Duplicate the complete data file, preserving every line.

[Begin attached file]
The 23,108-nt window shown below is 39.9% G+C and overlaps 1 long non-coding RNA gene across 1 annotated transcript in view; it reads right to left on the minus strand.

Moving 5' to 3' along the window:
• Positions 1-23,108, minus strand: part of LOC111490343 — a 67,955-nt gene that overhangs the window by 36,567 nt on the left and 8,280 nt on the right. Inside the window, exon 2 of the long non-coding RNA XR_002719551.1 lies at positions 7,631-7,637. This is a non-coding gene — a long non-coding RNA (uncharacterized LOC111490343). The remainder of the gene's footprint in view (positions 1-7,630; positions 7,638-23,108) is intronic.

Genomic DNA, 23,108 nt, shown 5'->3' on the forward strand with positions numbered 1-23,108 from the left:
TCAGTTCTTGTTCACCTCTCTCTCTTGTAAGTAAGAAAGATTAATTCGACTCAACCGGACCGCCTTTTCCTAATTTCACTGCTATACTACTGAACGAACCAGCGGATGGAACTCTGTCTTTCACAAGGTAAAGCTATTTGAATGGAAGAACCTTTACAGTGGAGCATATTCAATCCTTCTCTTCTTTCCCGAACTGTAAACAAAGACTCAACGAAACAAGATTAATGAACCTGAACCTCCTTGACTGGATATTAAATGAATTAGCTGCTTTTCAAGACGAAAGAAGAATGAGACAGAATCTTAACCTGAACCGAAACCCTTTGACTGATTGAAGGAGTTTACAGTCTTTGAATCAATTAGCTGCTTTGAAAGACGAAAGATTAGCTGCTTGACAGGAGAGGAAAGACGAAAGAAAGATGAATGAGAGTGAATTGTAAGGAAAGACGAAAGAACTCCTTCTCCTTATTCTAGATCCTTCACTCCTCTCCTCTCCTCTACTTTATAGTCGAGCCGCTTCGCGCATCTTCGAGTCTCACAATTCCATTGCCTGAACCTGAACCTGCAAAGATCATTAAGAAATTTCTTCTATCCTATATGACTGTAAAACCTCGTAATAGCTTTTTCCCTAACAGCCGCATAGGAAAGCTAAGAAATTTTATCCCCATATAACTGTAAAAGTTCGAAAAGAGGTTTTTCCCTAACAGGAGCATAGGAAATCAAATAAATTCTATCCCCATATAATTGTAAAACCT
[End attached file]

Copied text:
The 23,108-nt window shown below is 39.9% G+C and overlaps 1 long non-coding RNA gene across 1 annotated transcript in view; it reads right to left on the minus strand.

Moving 5' to 3' along the window:
• Positions 1-23,108, minus strand: part of LOC111490343 — a 67,955-nt gene that overhangs the window by 36,567 nt on the left and 8,280 nt on the right. Inside the window, exon 2 of the long non-coding RNA XR_002719551.1 lies at positions 7,631-7,637. This is a non-coding gene — a long non-coding RNA (uncharacterized LOC111490343). The remainder of the gene's footprint in view (positions 1-7,630; positions 7,638-23,108) is intronic.

Genomic DNA, 23,108 nt, shown 5'->3' on the forward strand with positions numbered 1-23,108 from the left:
TCAGTTCTTGTTCACCTCTCTCTCTTGTAAGTAAGAAAGATTAATTCGACTCAACCGGACCGCCTTTTCCTAATTTCACTGCTATACTACTGAACGAACCAGCGGATGGAACTCTGTCTTTCACAAGGTAAAGCTATTTGAATGGAAGAACCTTTACAGTGGAGCATATTCAATCCTTCTCTTCTTTCCCGAACTGTAAACAAAGACTCAACGAAACAAGATTAATGAACCTGAACCTCCTTGACTGGATATTAAATGAATTAGCTGCTTTTCAAGACGAAAGAAGAATGAGACAGAATCTTAACCTGAACCGAAACCCTTTGACTGATTGAAGGAGTTTACAGTCTTTGAATCAATTAGCTGCTTTGAAAGACGAAAGATTAGCTGCTTGACAGGAGAGGAAAGACGAAAGAAAGATGAATGAGAGTGAATTGTAAGGAAAGACGAAAGAACTCCTTCTCCTTATTCTAGATCCTTCACTCCTCTCCTCTCCTCTACTTTATAGTCGAGCCGCTTCGCGCATCTTCGAGTCTCACAATTCCATTGCCTGAACCTGAACCTGCAAAGATCATTAAGAAATTTCTTCTATCCTATATGACTGTAAAACCTCGTAATAGCTTTTTCCCTAACAGCCGCATAGGAAAGCTAAGAAATTTTATCCCCATATAACTGTAAAAGTTCGAAAAGAGGTTTTTCCCTAACAGGAGCATAGGAAATCAAATAAATTCTATCCCCATATAATTGTAAAACCT